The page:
A controlled clinical trial was conducted to compare the effect of four different interventions on hyperbilirubinemia in 125 full-term breast-fed infants. Of 1685 term infants who met the inclusion criteria, 126 (7.4%) had a serum bilirubin concentration ≥291 µmol/L (17 mg/dL). When the bilirubin reached this level, babies were assigned at random to one of four interventions: (1) continue breast-feeding and observe; (2) discontinue breast-feeding, substitute formula; (3) discontinue breast-feeding, substitute formula and administer phototherapy; (4) continue breast-feeding, administer phototherapy. The serum bilirubin concentration reached 342 µmol/L (20 mg/dL) in 24% of infants in group 1, 19% in group 2, 3% in group 3, and 14% in group 4. When phototherapy was used, the decline in serum bilirubin was significantly larger and more rapid (compared with no phototherapy). In the majority of breast-fed infants whose serum bilirubin levels reach 291 µmol/L (17 mg/dL) the bilirubin will decline spontaneously and will not reach 342 µmol/L (20 mg/dL). If the infant is significantly jaundiced and a decision is made to intervene, parents can be given a number of options and can make an informed decision regarding which, if any, intervention they prefer.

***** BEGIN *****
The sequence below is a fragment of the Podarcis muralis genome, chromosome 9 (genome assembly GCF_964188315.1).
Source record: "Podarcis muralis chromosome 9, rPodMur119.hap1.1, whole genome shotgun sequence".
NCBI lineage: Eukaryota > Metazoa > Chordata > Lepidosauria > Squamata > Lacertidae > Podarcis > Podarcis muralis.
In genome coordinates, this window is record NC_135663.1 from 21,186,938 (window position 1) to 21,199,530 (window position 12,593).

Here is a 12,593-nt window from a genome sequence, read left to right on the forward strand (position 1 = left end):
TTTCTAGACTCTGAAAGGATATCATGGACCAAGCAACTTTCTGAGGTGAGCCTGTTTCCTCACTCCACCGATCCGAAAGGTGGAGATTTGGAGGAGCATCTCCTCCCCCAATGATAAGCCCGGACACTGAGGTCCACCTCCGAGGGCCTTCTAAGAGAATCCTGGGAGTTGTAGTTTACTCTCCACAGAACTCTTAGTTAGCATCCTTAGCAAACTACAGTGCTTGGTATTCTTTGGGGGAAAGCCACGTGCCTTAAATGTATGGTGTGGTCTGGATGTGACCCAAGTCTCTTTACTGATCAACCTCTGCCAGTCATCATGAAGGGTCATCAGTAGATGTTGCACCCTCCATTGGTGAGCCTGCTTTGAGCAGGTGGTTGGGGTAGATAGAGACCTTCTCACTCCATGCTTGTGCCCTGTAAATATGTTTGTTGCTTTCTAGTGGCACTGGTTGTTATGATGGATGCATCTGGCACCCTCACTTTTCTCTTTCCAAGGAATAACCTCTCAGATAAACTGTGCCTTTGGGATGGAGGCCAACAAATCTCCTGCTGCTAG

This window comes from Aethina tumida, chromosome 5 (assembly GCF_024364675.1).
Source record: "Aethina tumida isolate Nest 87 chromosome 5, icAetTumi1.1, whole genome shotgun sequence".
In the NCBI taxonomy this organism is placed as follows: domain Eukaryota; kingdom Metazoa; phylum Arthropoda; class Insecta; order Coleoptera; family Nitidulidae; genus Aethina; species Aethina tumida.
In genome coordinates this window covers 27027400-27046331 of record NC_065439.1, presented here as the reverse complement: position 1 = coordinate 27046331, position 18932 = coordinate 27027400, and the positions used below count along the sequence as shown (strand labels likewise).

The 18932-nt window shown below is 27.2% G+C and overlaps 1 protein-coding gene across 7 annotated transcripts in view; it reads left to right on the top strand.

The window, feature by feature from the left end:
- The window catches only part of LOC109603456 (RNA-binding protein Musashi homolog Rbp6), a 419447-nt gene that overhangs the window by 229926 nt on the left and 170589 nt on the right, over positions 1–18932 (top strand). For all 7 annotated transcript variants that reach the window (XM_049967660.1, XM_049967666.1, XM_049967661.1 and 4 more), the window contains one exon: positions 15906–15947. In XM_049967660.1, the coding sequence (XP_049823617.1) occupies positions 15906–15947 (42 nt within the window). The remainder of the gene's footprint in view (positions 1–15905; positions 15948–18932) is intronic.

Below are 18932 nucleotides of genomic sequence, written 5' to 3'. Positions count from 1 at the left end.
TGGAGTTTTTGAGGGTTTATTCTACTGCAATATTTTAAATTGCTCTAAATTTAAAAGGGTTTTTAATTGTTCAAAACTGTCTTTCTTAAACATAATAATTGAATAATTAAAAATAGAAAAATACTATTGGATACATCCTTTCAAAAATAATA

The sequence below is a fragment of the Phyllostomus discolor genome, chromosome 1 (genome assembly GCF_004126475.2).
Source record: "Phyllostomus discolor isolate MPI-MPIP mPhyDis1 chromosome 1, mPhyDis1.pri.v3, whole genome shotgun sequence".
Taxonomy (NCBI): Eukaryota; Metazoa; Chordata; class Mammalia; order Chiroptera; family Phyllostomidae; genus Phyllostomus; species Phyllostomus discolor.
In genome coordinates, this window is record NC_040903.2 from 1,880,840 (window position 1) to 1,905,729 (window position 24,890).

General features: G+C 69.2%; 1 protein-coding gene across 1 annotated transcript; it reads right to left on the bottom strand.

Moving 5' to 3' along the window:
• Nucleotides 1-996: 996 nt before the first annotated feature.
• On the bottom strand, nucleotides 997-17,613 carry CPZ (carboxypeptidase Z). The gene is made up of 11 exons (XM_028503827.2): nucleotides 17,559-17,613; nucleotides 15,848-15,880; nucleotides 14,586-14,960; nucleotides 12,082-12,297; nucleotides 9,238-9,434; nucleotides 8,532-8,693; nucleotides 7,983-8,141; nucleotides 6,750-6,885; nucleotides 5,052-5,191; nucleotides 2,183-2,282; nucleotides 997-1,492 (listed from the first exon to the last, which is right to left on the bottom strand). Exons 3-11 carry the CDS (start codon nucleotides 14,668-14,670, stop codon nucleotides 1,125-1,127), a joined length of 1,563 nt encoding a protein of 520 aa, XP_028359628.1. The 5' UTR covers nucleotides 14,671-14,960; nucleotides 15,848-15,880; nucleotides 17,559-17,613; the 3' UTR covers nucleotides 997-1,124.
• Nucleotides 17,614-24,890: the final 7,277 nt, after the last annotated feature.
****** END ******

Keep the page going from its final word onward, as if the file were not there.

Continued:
- Received August 14, 1992.
- Accepted October 20, 1992.
- Copyright © 1993 by the American Academy of Pediatrics